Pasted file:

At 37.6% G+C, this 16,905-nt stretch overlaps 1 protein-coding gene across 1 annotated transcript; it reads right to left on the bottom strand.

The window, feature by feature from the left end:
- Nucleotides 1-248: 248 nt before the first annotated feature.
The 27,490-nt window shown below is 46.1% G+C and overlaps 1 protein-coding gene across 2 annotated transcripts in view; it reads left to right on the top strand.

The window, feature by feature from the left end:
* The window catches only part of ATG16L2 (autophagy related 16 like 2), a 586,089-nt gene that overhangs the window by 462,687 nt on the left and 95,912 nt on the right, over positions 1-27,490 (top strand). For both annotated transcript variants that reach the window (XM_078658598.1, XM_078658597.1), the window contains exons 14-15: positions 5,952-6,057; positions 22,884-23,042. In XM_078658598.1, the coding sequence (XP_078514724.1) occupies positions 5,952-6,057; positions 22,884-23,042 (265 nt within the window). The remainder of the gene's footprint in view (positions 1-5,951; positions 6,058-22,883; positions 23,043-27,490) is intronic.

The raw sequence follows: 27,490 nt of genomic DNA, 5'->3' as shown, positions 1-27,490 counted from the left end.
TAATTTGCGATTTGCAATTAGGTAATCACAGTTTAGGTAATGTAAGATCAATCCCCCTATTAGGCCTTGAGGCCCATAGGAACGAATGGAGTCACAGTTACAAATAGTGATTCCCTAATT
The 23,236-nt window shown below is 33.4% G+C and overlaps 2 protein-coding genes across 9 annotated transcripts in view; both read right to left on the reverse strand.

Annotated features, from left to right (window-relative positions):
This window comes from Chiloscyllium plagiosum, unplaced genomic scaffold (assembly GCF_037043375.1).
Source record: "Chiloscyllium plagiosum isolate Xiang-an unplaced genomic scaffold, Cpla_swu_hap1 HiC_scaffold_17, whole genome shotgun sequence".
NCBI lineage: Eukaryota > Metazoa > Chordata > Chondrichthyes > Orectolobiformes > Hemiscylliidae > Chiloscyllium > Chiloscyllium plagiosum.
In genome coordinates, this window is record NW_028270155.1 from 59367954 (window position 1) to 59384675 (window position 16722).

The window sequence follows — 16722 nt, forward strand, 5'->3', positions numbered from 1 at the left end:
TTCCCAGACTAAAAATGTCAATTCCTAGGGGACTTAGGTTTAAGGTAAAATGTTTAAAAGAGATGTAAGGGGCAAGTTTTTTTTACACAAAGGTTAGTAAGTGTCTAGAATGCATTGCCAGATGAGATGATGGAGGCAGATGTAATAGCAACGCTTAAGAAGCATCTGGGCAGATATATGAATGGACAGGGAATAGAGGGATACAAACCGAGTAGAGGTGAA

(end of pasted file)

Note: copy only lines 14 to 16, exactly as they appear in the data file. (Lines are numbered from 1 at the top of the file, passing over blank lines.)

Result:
In genome coordinates, this window is record NW_028270155.1 from 59367954 (window position 1) to 59384675 (window position 16722).

The window sequence follows — 16722 nt, forward strand, 5'->3', positions numbered from 1 at the left end:
TTCCCAGACTAAAAATGTCAATTCCTAGGGGACTTAGGTTTAAGGTAAAATGTTTAAAAGAGATGTAAGGGGCAAGTTTTTTTTACACAAAGGTTAGTAAGTGTCTAGAATGCATTGCCAGATGAGATGATGGAGGCAGATGTAATAGCAACGCTTAAGAAGCATCTGGGCAGATATATGAATGGACAGGGAATAGAGGGATACAAACCGAGTAGAGGTGAA